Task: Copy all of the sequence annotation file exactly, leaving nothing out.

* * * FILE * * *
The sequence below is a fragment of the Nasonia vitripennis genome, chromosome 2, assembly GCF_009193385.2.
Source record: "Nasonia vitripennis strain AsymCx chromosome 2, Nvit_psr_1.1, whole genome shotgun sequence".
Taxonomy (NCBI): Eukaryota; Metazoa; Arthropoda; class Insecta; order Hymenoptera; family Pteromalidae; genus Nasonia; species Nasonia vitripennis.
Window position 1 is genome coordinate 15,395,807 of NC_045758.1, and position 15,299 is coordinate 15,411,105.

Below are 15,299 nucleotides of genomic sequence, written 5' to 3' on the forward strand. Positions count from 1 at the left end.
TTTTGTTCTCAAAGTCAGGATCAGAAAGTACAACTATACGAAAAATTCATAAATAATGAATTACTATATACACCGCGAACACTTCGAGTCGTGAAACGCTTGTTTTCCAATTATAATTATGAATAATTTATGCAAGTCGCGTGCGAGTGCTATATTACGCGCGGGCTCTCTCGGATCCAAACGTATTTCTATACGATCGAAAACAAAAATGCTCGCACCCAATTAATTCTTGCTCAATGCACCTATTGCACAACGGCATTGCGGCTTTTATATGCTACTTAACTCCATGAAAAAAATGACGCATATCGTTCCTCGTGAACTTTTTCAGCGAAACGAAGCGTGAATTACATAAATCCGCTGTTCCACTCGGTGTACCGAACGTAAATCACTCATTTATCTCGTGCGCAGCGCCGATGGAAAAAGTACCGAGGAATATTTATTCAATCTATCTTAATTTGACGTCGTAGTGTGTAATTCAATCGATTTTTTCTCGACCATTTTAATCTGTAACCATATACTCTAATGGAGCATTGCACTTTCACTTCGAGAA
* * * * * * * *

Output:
The sequence below is a fragment of the Nasonia vitripennis genome, chromosome 2, assembly GCF_009193385.2.
Source record: "Nasonia vitripennis strain AsymCx chromosome 2, Nvit_psr_1.1, whole genome shotgun sequence".
Taxonomy (NCBI): Eukaryota; Metazoa; Arthropoda; class Insecta; order Hymenoptera; family Pteromalidae; genus Nasonia; species Nasonia vitripennis.
Window position 1 is genome coordinate 15,395,807 of NC_045758.1, and position 15,299 is coordinate 15,411,105.

Below are 15,299 nucleotides of genomic sequence, written 5' to 3' on the forward strand. Positions count from 1 at the left end.
TTTTGTTCTCAAAGTCAGGATCAGAAAGTACAACTATACGAAAAATTCATAAATAATGAATTACTATATACACCGCGAACACTTCGAGTCGTGAAACGCTTGTTTTCCAATTATAATTATGAATAATTTATGCAAGTCGCGTGCGAGTGCTATATTACGCGCGGGCTCTCTCGGATCCAAACGTATTTCTATACGATCGAAAACAAAAATGCTCGCACCCAATTAATTCTTGCTCAATGCACCTATTGCACAACGGCATTGCGGCTTTTATATGCTACTTAACTCCATGAAAAAAATGACGCATATCGTTCCTCGTGAACTTTTTCAGCGAAACGAAGCGTGAATTACATAAATCCGCTGTTCCACTCGGTGTACCGAACGTAAATCACTCATTTATCTCGTGCGCAGCGCCGATGGAAAAAGTACCGAGGAATATTTATTCAATCTATCTTAATTTGACGTCGTAGTGTGTAATTCAATCGATTTTTTCTCGACCATTTTAATCTGTAACCATATACTCTAATGGAGCATTGCACTTTCACTTCGAGAA